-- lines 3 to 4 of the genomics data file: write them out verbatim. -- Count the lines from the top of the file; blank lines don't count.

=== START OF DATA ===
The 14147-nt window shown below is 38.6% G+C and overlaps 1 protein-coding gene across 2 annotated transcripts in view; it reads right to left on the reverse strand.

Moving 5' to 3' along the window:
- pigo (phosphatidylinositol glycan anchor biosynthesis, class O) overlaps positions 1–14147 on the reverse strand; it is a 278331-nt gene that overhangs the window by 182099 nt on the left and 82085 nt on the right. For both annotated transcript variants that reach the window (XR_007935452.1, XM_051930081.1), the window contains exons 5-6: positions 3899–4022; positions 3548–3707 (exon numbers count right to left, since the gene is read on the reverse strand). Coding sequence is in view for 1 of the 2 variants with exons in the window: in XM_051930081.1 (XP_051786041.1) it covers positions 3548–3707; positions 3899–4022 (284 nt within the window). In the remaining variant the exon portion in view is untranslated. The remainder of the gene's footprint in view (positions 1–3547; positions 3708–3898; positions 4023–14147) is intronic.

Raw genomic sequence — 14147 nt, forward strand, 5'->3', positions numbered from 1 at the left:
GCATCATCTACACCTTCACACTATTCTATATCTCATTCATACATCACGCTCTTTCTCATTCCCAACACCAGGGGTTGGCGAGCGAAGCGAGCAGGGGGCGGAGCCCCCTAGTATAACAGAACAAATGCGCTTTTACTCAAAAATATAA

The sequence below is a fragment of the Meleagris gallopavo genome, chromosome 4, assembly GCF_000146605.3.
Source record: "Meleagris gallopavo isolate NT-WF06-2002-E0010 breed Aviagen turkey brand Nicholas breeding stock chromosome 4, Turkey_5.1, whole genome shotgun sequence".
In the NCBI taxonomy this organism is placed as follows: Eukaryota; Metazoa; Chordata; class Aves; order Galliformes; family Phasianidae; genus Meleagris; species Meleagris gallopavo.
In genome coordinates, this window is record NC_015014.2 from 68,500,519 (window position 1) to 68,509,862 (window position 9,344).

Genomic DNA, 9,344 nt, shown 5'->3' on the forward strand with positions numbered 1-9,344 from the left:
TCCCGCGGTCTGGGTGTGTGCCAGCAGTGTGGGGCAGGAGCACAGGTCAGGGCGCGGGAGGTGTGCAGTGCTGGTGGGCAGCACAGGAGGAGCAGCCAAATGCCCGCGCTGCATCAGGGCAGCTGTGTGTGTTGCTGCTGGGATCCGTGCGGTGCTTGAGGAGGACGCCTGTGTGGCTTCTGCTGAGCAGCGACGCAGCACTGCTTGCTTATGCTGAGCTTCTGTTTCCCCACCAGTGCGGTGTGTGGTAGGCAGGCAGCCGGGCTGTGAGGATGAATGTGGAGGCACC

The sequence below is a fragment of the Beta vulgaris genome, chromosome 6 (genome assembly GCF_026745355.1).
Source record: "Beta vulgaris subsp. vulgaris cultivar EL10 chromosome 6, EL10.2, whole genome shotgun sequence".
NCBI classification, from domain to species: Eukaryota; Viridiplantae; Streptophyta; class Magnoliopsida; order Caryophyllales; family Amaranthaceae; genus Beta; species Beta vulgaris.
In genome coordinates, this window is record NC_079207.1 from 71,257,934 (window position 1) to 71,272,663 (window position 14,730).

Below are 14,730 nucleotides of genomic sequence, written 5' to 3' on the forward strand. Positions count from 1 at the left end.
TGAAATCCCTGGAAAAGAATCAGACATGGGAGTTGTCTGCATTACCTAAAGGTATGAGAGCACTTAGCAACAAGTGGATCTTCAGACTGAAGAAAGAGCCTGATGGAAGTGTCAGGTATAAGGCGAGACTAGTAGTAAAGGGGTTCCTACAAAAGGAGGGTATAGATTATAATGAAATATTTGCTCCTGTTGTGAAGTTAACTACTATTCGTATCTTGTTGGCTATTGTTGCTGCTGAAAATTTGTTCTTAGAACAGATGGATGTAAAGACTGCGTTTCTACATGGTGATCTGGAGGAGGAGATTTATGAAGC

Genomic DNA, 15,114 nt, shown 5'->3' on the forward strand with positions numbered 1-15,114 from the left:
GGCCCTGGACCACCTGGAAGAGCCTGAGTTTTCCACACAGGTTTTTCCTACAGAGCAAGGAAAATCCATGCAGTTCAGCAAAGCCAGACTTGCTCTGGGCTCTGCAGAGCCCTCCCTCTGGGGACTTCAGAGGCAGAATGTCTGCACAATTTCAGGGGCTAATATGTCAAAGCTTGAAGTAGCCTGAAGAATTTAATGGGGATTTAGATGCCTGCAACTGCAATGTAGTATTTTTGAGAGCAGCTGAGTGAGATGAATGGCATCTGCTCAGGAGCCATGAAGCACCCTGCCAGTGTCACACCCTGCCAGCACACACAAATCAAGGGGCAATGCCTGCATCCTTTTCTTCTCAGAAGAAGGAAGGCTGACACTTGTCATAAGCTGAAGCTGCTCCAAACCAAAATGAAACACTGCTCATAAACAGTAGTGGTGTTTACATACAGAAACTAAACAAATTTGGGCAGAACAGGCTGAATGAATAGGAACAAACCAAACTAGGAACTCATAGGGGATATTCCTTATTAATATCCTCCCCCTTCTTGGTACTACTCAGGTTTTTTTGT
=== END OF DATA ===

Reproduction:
- pigo (phosphatidylinositol glycan anchor biosynthesis, class O) overlaps positions 1–14147 on the reverse strand; it is a 278331-nt gene that overhangs the window by 182099 nt on the left and 82085 nt on the right. For both annotated transcript variants that reach the window (XR_007935452.1, XM_051930081.1), the window contains exons 5-6: positions 3899–4022; positions 3548–3707 (exon numbers count right to left, since the gene is read on the reverse strand). Coding sequence is in view for 1 of the 2 variants with exons in the window: in XM_051930081.1 (XP_051786041.1) it covers positions 3548–3707; positions 3899–4022 (284 nt within the window). In the remaining variant the exon portion in view is untranslated. The remainder of the gene's footprint in view (positions 1–3547; positions 3708–3898; positions 4023–14147) is intronic.

Raw genomic sequence — 14147 nt, forward strand, 5'->3', positions numbered from 1 at the left: